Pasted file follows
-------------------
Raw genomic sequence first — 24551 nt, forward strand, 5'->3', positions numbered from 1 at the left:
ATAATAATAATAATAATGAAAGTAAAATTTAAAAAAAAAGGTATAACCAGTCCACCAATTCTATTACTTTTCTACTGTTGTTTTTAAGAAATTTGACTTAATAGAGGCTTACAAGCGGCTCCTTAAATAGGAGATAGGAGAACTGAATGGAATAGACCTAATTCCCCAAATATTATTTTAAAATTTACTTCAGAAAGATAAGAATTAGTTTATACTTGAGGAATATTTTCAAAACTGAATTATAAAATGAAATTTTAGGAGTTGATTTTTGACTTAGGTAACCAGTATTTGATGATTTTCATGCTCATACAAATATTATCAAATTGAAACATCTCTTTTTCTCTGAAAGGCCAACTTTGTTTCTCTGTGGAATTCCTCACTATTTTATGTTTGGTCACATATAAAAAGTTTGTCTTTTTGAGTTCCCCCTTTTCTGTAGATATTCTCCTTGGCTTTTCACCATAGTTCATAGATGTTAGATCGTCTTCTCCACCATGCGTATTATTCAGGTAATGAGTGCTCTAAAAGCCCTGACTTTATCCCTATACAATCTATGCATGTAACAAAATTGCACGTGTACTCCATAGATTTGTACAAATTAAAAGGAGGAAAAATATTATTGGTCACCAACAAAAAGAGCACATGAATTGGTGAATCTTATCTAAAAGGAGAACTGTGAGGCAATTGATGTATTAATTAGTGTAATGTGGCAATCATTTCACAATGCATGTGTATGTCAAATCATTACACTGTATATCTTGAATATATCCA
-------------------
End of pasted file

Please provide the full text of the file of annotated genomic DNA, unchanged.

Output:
Raw genomic sequence first — 24551 nt, forward strand, 5'->3', positions numbered from 1 at the left:
ATAATAATAATAATAATGAAAGTAAAATTTAAAAAAAAAGGTATAACCAGTCCACCAATTCTATTACTTTTCTACTGTTGTTTTTAAGAAATTTGACTTAATAGAGGCTTACAAGCGGCTCCTTAAATAGGAGATAGGAGAACTGAATGGAATAGACCTAATTCCCCAAATATTATTTTAAAATTTACTTCAGAAAGATAAGAATTAGTTTATACTTGAGGAATATTTTCAAAACTGAATTATAAAATGAAATTTTAGGAGTTGATTTTTGACTTAGGTAACCAGTATTTGATGATTTTCATGCTCATACAAATATTATCAAATTGAAACATCTCTTTTTCTCTGAAAGGCCAACTTTGTTTCTCTGTGGAATTCCTCACTATTTTATGTTTGGTCACATATAAAAAGTTTGTCTTTTTGAGTTCCCCCTTTTCTGTAGATATTCTCCTTGGCTTTTCACCATAGTTCATAGATGTTAGATCGTCTTCTCCACCATGCGTATTATTCAGGTAATGAGTGCTCTAAAAGCCCTGACTTTATCCCTATACAATCTATGCATGTAACAAAATTGCACGTGTACTCCATAGATTTGTACAAATTAAAAGGAGGAAAAATATTATTGGTCACCAACAAAAAGAGCACATGAATTGGTGAATCTTATCTAAAAGGAGAACTGTGAGGCAATTGATGTATTAATTAGTGTAATGTGGCAATCATTTCACAATGCATGTGTATGTCAAATCATTACACTGTATATCTTGAATATATCCA